Apple TV Shows Promise, but It Still Doesn't Change the Way People Watch TV

By MoneyTimes

Sep 12, 2015 01:26 AM EDT

Apple launched the new Apple TV during its big product even in San Francisco Wednesday, showing a lot of promise with the Siri remote; but critics believe it still hasn't "cracked the code" in ultimately changing the way people watch TV.

According to Mashable's Lance Ulanoff, Apple TV will not change the way people watch television, because it had already changed. Most people no longer follow networks' schedules and more are connected to the apps that cable and broadcast network create instead of what the cable companies provide. He said the new Apple TV looks like the old hardware. It is app driven and, with the Siri remote, it is more user-directed. It is transformed into a hub of activity that brings together information, entertainment, data, and of course, content.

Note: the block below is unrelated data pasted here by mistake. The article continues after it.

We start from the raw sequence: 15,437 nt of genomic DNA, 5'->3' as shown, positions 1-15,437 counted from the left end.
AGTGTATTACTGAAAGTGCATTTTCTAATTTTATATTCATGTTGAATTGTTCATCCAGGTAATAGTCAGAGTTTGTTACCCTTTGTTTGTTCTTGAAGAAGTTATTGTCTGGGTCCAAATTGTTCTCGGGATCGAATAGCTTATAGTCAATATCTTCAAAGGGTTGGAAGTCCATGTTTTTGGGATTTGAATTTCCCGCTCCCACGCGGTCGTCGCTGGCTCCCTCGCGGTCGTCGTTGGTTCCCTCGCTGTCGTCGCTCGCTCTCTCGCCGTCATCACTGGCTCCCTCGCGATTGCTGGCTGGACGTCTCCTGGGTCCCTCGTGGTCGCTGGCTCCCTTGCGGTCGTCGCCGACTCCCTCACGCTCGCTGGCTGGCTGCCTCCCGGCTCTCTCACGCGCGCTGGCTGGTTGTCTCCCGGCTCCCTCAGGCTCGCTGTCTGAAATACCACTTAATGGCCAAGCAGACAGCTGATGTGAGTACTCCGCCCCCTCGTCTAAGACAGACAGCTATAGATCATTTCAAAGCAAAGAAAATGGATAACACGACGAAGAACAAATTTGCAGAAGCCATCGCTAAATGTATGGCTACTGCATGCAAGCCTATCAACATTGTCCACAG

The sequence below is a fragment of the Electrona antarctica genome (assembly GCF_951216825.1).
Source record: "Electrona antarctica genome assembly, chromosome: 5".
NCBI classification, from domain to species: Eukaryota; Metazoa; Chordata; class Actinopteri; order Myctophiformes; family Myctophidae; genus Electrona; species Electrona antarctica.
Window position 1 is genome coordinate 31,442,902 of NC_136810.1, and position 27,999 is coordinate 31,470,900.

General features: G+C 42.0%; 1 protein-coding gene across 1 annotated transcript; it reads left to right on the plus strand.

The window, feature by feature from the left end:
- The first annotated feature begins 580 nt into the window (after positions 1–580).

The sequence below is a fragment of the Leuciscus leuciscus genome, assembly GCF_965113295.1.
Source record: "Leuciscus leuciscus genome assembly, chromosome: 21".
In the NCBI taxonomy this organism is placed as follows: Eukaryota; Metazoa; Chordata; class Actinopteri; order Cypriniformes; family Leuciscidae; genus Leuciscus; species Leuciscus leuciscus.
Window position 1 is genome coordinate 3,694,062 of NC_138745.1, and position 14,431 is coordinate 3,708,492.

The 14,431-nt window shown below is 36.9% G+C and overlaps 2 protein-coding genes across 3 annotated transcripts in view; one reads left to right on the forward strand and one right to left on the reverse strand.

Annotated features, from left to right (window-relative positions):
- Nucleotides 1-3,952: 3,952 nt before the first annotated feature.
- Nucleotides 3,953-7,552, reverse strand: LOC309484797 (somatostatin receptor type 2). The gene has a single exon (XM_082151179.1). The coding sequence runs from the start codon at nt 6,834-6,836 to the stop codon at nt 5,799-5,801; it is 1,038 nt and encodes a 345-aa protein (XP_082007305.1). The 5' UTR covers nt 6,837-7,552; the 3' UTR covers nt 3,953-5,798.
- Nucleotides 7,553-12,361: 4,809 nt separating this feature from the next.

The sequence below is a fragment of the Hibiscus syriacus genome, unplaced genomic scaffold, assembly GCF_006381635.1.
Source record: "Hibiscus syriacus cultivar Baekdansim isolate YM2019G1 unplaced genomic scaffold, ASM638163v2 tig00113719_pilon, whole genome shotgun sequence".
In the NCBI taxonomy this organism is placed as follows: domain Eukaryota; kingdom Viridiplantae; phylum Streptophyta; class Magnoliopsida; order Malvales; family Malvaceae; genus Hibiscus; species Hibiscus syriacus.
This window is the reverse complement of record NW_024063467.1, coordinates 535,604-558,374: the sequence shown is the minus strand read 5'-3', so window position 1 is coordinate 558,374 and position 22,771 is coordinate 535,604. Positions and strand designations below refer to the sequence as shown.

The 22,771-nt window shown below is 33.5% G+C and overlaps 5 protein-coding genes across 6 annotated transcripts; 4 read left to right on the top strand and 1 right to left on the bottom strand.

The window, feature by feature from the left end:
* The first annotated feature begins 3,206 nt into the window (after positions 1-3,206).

Meanwhile, according to Geoffrey A. Fowler from The Wall Street Journal, Apple TV hasn't cracked Steve Jobs' vision for reinventing the TV. Geoffrey said the $150 Apple TV has the same downside as other Internet-streaming boxes and services have: it doesn't give users access to all the video they really want to watch. Also, it still makes users pay for monthly cable subscription. One radical change it brings to the table is how the average American buys entertainment with the TV, using the apps. If the Apple TV app store has the same open path process that the iPhone has, it is in a better position than the other companies, said Fowler.

The new Apple TV is based on iOS and will feature other apps like Netflix, HBO on Demand, Star Wars, and Guitar Hero games. It will also have eCommerce from apps like Airbnb and Gilt.

"Apple TV overcomes some of the frustrations we have with traditional TVs and cable boxes. Live channels force you to tune into shows according to their schedule," said Fowler. "In a Web world where you expect instant access to the good stuff, this old model makes less and less sense. Apple TV, following in the footsteps of Roku and Google's Chromecast, replaces channels with apps."

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